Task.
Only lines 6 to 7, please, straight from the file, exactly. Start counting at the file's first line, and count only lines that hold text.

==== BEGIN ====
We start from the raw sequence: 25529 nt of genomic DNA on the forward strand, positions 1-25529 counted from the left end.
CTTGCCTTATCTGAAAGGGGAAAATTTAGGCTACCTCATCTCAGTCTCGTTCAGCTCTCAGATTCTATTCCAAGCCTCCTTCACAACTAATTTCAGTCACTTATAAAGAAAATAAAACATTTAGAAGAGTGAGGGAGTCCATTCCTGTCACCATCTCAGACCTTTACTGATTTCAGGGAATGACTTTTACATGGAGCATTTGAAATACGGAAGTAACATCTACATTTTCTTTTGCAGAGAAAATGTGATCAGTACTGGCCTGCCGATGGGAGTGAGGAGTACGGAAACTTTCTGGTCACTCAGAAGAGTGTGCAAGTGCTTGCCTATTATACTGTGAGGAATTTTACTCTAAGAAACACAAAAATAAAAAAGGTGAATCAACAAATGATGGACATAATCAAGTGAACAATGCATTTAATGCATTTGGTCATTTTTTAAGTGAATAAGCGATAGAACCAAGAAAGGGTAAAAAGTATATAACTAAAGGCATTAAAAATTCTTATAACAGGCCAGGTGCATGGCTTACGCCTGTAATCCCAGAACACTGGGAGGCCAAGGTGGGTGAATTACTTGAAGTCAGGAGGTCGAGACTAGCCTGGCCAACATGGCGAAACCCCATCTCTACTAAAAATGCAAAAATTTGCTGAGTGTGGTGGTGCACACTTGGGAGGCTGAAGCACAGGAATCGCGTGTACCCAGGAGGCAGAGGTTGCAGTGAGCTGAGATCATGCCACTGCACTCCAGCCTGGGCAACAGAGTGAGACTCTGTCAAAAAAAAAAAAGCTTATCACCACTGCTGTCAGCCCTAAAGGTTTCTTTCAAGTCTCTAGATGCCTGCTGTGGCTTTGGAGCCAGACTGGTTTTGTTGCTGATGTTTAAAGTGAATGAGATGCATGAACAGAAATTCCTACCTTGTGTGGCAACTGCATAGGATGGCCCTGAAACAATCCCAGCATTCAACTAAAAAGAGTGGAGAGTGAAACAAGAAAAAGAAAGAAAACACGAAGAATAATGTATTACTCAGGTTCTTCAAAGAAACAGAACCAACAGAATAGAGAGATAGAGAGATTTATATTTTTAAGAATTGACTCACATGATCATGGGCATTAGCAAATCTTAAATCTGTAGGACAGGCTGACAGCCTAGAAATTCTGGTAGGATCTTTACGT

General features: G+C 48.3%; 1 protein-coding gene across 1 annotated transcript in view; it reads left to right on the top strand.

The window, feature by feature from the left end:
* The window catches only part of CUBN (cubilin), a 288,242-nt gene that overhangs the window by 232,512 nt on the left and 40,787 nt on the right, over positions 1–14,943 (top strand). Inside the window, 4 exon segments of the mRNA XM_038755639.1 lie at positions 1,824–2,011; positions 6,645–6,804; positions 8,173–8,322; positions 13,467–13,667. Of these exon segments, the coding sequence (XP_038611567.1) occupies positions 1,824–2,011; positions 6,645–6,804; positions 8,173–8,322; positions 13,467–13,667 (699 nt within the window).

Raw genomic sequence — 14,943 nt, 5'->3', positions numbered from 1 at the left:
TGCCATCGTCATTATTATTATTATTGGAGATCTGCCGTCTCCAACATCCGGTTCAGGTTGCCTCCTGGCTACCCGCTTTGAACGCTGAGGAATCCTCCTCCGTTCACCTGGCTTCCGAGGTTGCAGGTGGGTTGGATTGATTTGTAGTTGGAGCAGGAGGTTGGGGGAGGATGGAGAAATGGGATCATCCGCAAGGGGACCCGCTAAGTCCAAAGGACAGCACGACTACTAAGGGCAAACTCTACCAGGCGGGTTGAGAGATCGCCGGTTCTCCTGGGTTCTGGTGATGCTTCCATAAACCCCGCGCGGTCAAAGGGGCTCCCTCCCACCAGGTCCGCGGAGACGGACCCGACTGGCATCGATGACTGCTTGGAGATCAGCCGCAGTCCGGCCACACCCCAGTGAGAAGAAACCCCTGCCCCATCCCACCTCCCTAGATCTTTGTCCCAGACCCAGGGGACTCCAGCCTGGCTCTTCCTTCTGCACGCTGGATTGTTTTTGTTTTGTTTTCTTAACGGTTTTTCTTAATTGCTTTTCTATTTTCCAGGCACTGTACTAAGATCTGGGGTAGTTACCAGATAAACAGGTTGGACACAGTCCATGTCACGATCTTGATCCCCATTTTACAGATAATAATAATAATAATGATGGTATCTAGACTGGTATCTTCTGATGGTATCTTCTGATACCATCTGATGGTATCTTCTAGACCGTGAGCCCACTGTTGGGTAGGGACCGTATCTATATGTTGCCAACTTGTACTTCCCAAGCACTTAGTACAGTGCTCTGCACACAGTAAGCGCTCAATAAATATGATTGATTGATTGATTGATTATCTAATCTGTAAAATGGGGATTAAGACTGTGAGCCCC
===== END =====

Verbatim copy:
Raw genomic sequence — 14,943 nt, 5'->3', positions numbered from 1 at the left:
TGCCATCGTCATTATTATTATTATTGGAGATCTGCCGTCTCCAACATCCGGTTCAGGTTGCCTCCTGGCTACCCGCTTTGAACGCTGAGGAATCCTCCTCCGTTCACCTGGCTTCCGAGGTTGCAGGTGGGTTGGATTGATTTGTAGTTGGAGCAGGAGGTTGGGGGAGGATGGAGAAATGGGATCATCCGCAAGGGGACCCGCTAAGTCCAAAGGACAGCACGACTACTAAGGGCAAACTCTACCAGGCGGGTTGAGAGATCGCCGGTTCTCCTGGGTTCTGGTGATGCTTCCATAAACCCCGCGCGGTCAAAGGGGCTCCCTCCCACCAGGTCCGCGGAGACGGACCCGACTGGCATCGATGACTGCTTGGAGATCAGCCGCAGTCCGGCCACACCCCAGTGAGAAGAAACCCCTGCCCCATCCCACCTCCCTAGATCTTTGTCCCAGACCCAGGGGACTCCAGCCTGGCTCTTCCTTCTGCACGCTGGATTGTTTTTGTTTTGTTTTCTTAACGGTTTTTCTTAATTGCTTTTCTATTTTCCAGGCACTGTACTAAGATCTGGGGTAGTTACCAGATAAACAGGTTGGACACAGTCCATGTCACGATCTTGATCCCCATTTTACAGATAATAATAATAATAATGATGGTATCTAGACTGGTATCTTCTGATGGTATCTTCTGATACCATCTGATGGTATCTTCTAGACCGTGAGCCCACTGTTGGGTAGGGACCGTATCTATATGTTGCCAACTTGTACTTCCCAAGCACTTAGTACAGTGCTCTGCACACAGTAAGCGCTCAATAAATATGATTGATTGATTGATTGATTATCTAATCTGTAAAATGGGGATTAAGACTGTGAGCCCC